Imported food is getting the kind of attention these days that no product wants. Health officials in Iowa and Nebraska are blaming salad greens for making hundreds of people sick with a parasite called cyclospora. That parasite usually comes from the tropics, so it's likely the salad did, too. Earlier this summer, pomegranate seeds from Turkey were linked to an outbreak of hepatitis A.

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Law
4:54 pm
Thu August 1, 2013

Former Goldman Sachs Trader Found Liable For Fraud

Originally published on Thu August 1, 2013 5:48 pm

Transcript

AUDIE CORNISH, HOST:

You're listening to ALL THINGS CONSIDERED from NPR News.

In New York City today, a victory for the Securities and Exchange Commission: A federal jury held former Goldman Sachs trader Fabrice Tourre liable on six of the seven counts against him. The SEC had accused Tourre of intentionally misleading investors about a mortgage-backed security just as the housing sector was beginning to collapse. The investment created huge losses.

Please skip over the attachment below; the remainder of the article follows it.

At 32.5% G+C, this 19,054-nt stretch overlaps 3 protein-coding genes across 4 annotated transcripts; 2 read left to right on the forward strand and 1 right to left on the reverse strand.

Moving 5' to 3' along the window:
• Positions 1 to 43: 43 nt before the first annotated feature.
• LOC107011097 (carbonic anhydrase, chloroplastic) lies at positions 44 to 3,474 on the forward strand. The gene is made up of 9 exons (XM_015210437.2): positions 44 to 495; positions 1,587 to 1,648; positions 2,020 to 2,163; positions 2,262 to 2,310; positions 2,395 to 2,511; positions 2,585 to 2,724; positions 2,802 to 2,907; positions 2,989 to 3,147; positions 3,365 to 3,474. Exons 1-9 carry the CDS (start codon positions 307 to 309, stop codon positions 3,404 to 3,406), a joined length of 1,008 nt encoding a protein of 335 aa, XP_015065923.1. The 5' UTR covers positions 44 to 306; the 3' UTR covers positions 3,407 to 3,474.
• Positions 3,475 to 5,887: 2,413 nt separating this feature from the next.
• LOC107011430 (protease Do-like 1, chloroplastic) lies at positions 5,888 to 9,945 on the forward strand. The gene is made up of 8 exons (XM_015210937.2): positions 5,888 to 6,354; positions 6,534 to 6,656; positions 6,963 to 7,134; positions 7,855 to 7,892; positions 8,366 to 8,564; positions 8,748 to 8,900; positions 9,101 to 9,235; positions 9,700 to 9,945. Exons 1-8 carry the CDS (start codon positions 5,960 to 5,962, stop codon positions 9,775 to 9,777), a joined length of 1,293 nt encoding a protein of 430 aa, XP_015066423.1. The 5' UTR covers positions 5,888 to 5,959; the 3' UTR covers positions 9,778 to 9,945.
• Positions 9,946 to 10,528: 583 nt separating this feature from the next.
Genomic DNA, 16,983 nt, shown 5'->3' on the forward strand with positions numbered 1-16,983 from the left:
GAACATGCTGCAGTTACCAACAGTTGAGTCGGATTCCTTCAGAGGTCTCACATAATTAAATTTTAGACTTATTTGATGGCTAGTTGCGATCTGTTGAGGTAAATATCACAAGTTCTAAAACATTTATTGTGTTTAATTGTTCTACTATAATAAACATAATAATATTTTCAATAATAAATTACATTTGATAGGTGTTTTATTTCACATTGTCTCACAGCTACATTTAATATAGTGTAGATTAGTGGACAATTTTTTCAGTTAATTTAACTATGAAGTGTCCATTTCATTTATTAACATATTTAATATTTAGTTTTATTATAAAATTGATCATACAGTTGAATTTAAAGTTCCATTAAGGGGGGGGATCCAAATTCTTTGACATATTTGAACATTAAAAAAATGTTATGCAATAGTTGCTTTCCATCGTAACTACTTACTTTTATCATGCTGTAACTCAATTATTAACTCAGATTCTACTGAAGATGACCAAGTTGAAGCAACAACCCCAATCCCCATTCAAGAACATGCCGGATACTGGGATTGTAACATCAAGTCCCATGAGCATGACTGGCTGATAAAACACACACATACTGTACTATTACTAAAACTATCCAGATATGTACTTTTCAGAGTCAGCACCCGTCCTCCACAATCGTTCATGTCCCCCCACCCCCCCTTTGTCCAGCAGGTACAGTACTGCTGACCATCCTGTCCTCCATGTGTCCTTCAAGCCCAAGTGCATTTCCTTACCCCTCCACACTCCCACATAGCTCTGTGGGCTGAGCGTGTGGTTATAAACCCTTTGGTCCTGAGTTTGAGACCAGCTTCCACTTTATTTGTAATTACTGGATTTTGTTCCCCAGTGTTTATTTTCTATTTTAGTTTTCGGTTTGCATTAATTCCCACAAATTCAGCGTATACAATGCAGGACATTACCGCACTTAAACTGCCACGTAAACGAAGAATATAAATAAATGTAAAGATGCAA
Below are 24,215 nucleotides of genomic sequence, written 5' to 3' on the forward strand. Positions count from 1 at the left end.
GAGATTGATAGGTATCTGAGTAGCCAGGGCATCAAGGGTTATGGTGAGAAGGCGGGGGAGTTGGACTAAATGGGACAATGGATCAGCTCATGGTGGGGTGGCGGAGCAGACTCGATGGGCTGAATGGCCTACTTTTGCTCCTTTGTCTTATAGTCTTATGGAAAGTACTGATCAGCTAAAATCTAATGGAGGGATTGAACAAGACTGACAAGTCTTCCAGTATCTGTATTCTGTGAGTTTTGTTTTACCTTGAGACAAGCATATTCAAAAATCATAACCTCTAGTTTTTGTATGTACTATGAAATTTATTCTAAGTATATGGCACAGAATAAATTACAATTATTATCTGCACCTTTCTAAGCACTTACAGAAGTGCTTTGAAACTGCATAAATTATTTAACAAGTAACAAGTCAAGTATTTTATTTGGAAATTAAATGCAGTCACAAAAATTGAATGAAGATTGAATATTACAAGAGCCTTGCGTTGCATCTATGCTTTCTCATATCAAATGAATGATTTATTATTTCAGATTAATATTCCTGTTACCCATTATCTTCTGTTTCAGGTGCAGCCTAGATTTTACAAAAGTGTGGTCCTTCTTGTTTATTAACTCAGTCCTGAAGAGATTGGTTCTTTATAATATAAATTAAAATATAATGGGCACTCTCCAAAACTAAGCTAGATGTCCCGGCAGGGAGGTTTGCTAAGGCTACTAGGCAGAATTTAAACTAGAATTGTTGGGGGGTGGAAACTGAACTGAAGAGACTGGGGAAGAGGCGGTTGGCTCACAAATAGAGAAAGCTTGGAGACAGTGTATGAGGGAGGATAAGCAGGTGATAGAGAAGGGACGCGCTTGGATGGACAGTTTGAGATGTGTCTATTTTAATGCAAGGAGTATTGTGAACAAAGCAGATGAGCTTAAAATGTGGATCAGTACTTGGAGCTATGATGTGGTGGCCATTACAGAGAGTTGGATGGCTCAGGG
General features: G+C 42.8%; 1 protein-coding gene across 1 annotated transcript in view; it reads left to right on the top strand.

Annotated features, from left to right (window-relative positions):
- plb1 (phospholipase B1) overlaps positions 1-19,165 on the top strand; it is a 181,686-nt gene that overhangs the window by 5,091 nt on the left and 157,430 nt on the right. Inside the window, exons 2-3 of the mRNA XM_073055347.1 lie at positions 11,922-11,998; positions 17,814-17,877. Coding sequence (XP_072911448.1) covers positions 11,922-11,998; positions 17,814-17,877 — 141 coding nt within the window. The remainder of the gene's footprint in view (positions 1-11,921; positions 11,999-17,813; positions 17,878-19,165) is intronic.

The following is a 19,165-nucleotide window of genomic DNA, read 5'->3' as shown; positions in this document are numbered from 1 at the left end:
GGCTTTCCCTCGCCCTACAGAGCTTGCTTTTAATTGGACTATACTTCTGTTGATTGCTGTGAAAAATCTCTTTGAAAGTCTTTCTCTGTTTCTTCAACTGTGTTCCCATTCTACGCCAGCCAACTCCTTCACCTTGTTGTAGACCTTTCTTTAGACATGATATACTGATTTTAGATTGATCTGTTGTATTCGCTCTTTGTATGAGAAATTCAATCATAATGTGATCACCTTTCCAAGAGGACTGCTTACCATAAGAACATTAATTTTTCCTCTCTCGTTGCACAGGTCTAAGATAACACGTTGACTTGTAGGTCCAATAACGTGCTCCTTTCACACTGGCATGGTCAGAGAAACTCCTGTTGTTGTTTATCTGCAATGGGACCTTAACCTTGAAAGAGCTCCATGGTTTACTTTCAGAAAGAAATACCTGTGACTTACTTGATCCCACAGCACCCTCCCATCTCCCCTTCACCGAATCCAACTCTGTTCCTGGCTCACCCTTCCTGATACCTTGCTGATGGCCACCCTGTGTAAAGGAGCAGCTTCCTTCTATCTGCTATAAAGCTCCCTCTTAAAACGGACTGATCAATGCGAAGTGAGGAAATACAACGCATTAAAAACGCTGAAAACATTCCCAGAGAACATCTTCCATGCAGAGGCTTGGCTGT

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NPR Story
4:54 pm
Thu August 1, 2013

Hawaii Homeless Initiative Would Send Some Back To Mainland

A homeless man collects cans on Waikiki Beach in 2010 in Honolulu. Under a new pilot program, some homeless people will get help from the state to reunite with relatives on the mainland.
Marco Garcia AP

Originally published on Thu August 1, 2013 7:07 pm

A new homeless initiative in Hawaii is raising some eyebrows, and the department in charge of implementing it has concerns of its own.

As part of a larger housing bill in July, the state Legislature approved $100,000 per year for a three-year pilot project that would help get some homeless people off the island and back to their families on the mainland. Participants must leave voluntarily.